I had absolutely no idea what anxiety looked like thirty years ago when I became a parent. My only familiarity with anxiety and how it looked was my Mom being a “worry wart” or a friend being unable to get in an airplane without an escort to fly.
I thought of anxiety as something few people ever really had and certainly I would never had and never would experience. Therefore, I had no idea how often I would encounter anxiety while raising a family of four children and being a marriage family therapist.
Boy, was I ever wrong with a capital “W!”
Anxiety looks so very different in so many different settings. It’s sort of like a Dr. Seuss book – You know, the one that says, “In a box, with a fox, up a tree, you and me…?” Well, you sort of have the idea, don’t you?
The Anxious Couple
My first experience of anxiety I would not have thought of as anxiety at all. It was when my newly married husband and I had an argument. Suddenly, he wouldn’t talk. I mean, the man just got strangely quiet.
And I, in turn, had many, many words.
Dr. John Gottman refers to this type of anxiety as “Flooding.” Our pulse rates go higher than normal, we experience elevated emotions, we might even think we’re ‘on point’ in our ability to speak eloquently. However, all the research about relationships states this is rather delusional.
When we experience “Flooding” due to having anxiety, the logical part of our brain shuts down. We seldom say what we mean. We often say things we don’t mean. And research shows we wouldn’t be a good witness to an accident, let alone an argument.
This is when couples usually say things like, “That’s not what I said!” or “I heard you say…” “Yes! You did!” “No! I didn’t”
Couples’ therapists are often teaching couples to manage this discomfort in their communication. Very seldom do the individuals recognize this as a symptom of anxiety showing up in their communication.
When couples recognize they are communicating out of fear, rather than love, they often can choose to use interventions for themselves that even out the anxiety and allow them to communicate what they are really wanting in their relationships – for themselves and their beloved partners. You can read more about our journey at my previous blog posts starting at “Horses In My Marriage Bed – Part 1.”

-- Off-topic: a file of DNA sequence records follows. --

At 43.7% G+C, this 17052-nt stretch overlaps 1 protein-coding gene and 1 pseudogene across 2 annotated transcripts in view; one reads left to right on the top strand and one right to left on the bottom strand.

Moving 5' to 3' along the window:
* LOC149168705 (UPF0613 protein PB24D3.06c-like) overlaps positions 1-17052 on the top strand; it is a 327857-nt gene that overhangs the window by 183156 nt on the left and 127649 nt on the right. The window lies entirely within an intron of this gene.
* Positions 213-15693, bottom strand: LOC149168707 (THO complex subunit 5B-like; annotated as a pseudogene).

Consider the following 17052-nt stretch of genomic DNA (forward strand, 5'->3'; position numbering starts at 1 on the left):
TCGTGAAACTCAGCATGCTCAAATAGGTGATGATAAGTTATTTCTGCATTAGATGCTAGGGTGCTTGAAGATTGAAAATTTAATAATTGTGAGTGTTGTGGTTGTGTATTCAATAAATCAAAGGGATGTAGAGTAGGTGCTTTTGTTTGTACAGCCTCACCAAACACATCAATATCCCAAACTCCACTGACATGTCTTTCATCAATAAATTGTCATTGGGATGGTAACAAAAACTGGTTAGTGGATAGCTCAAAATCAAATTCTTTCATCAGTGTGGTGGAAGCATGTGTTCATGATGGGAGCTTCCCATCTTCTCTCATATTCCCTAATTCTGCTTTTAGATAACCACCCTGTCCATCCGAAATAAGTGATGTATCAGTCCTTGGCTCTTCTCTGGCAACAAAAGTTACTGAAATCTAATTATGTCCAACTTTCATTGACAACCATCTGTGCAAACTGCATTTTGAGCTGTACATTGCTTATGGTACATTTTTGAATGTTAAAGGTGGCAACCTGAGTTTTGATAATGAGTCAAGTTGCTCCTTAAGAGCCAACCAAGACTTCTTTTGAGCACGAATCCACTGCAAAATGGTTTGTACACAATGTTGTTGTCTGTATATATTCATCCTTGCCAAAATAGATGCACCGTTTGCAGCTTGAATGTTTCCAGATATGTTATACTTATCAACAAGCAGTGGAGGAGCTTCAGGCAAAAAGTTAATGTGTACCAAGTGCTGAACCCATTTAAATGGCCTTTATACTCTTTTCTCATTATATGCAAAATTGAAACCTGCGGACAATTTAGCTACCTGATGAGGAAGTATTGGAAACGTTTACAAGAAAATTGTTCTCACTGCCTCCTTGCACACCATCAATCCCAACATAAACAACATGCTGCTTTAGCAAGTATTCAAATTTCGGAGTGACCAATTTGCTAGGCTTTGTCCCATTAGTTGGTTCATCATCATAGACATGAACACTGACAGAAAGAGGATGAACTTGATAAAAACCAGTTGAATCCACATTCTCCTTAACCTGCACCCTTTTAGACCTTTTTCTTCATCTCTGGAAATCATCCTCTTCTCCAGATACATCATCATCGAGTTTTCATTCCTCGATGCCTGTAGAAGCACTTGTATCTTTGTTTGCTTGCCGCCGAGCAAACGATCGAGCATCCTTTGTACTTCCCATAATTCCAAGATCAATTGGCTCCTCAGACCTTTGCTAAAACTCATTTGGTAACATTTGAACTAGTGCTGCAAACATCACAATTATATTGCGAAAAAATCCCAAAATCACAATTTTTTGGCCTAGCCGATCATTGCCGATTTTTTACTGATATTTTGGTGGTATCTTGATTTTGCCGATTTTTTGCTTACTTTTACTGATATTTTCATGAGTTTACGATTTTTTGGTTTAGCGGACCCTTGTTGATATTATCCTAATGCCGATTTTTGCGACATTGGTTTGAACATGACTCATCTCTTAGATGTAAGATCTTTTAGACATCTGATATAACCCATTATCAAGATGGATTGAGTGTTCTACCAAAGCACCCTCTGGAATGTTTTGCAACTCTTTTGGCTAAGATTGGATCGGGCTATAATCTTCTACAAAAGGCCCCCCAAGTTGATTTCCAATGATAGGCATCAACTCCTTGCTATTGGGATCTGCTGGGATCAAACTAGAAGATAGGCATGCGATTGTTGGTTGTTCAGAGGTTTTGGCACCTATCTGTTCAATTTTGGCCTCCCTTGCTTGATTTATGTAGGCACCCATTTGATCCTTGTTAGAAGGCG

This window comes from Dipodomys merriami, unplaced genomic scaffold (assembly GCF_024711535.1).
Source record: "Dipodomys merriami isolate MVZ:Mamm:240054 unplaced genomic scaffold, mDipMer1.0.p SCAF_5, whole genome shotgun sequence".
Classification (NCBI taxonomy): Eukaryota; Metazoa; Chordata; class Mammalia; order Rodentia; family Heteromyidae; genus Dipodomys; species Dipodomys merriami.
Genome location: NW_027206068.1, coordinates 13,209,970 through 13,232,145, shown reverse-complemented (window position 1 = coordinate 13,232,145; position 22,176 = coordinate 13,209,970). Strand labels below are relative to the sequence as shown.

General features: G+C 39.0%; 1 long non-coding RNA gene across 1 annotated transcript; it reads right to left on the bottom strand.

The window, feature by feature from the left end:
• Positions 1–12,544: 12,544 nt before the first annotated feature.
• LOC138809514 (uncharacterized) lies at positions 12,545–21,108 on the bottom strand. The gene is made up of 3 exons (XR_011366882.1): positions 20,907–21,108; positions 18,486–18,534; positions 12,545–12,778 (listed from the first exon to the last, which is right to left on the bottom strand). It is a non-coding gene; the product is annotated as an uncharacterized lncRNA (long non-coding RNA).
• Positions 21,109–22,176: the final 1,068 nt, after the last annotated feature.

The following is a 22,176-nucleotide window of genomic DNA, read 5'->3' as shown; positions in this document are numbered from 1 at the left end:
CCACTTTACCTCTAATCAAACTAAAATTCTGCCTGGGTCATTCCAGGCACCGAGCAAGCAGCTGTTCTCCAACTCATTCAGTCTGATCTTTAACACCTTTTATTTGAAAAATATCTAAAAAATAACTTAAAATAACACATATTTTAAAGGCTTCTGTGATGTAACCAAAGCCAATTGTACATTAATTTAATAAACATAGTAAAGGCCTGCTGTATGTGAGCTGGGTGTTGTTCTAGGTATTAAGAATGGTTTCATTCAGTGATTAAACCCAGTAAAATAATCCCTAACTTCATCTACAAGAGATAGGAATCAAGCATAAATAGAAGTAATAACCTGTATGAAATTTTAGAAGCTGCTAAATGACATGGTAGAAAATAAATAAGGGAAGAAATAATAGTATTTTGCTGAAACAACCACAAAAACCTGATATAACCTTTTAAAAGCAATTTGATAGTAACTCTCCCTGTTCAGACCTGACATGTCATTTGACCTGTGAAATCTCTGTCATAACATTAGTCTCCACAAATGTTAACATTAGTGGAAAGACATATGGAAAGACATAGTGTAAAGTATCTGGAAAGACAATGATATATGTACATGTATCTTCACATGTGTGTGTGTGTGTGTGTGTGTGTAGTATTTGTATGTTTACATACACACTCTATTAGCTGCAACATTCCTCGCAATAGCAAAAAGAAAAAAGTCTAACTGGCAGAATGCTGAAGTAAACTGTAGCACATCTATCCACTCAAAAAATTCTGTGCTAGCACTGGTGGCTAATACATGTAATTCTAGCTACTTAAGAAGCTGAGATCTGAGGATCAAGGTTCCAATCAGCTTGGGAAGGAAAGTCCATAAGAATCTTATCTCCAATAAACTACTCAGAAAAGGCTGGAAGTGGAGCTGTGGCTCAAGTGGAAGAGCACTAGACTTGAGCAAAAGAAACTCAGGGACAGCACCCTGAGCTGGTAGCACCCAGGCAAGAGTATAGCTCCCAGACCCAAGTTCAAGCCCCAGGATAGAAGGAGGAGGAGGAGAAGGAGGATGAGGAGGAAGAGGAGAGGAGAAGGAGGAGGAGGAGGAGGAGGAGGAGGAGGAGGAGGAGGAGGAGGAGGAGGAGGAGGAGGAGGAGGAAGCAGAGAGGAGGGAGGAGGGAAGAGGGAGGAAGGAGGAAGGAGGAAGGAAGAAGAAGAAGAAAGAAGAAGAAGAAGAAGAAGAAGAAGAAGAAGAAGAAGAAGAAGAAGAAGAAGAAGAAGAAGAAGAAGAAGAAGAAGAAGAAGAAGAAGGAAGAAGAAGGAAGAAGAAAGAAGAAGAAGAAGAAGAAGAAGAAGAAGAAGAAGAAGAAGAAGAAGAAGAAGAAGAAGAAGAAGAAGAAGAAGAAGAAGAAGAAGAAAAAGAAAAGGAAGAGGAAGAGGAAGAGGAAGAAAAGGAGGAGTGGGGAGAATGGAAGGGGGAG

You may be able to recognize the anxiety in relationships once this has been explained. Have you ever heard children squabble after a change has happened in their lives? Or before school starts? Or after they have had a scary experience of some sort?
Children and adults both have anxiety. The symptoms and behaviors of children and that of adults are very similar. Sometimes, it’s as if adults don’t learn coping skills to calm their anxiety.
What We Can Learn From Anxious Children
We often think of the anxious child as a little boy or girl who is fearful and withdrawn. But – what about the child that has a LOT of words and wants to “be seen?” These children will sometimes be so overwhelmed with emotions, they will “act out” in some way. Usually not at the most convenient times and not in the most convenient ways.
Anxiety may often have genetic roots within families. However, this is sometimes difficult to determine because parents who are anxious are raising children who are anxious. We simply cannot give what we don’t have. Regardless of whether we are the parents or not. That is why some of the latest research shows the best way to help anxious children is to teach parenting skills to the parents that include self-soothing and self-regulating skills.
What I found in my parenting, as well as my counseling, is that many parents misinterpret their children’s behavior. Parents will think of their children as “disobedient,” rather than so overwhelmed within their little bodies they simply cannot contain themselves.
How does this show up? A child cries and throws themselves down; A child clings to their parents; A child bites with frustration; A child lashes out and hits someone; and/or A child becomes bossy.
When our four children were young, one child had fallen off a bunk bed, resulting in a coma and traumatic brain injury symptoms. Another child was born with a seizure disorder resulting in seizures lasting up to forty-five minutes. As you can imagine, when these events happened, each child dealt with anxiety in different ways.
One child experienced hypervigilance with everything. Each time we would let the children stay with a friend, he would inform the adult how the other children were to be watched. He simply would not let the friend be “in charge” of the other siblings without his supervision. He is still a young man who wants to make certain everyone is OK “on his watch.”
You can recognize this “anxiety” in a child? Have you ever seen a controlling adult?
One child became extremely withdrawn and would busy herself in the busyness of being helpful. She would suddenly sweep the garage and take on responsibilities without being asked. Rather than talk about or acknowledge the trauma that was going on around her, she would become useful and just a bit disconnected. Today, if you are experiencing a crisis, this young woman is the person you want to help you get things done.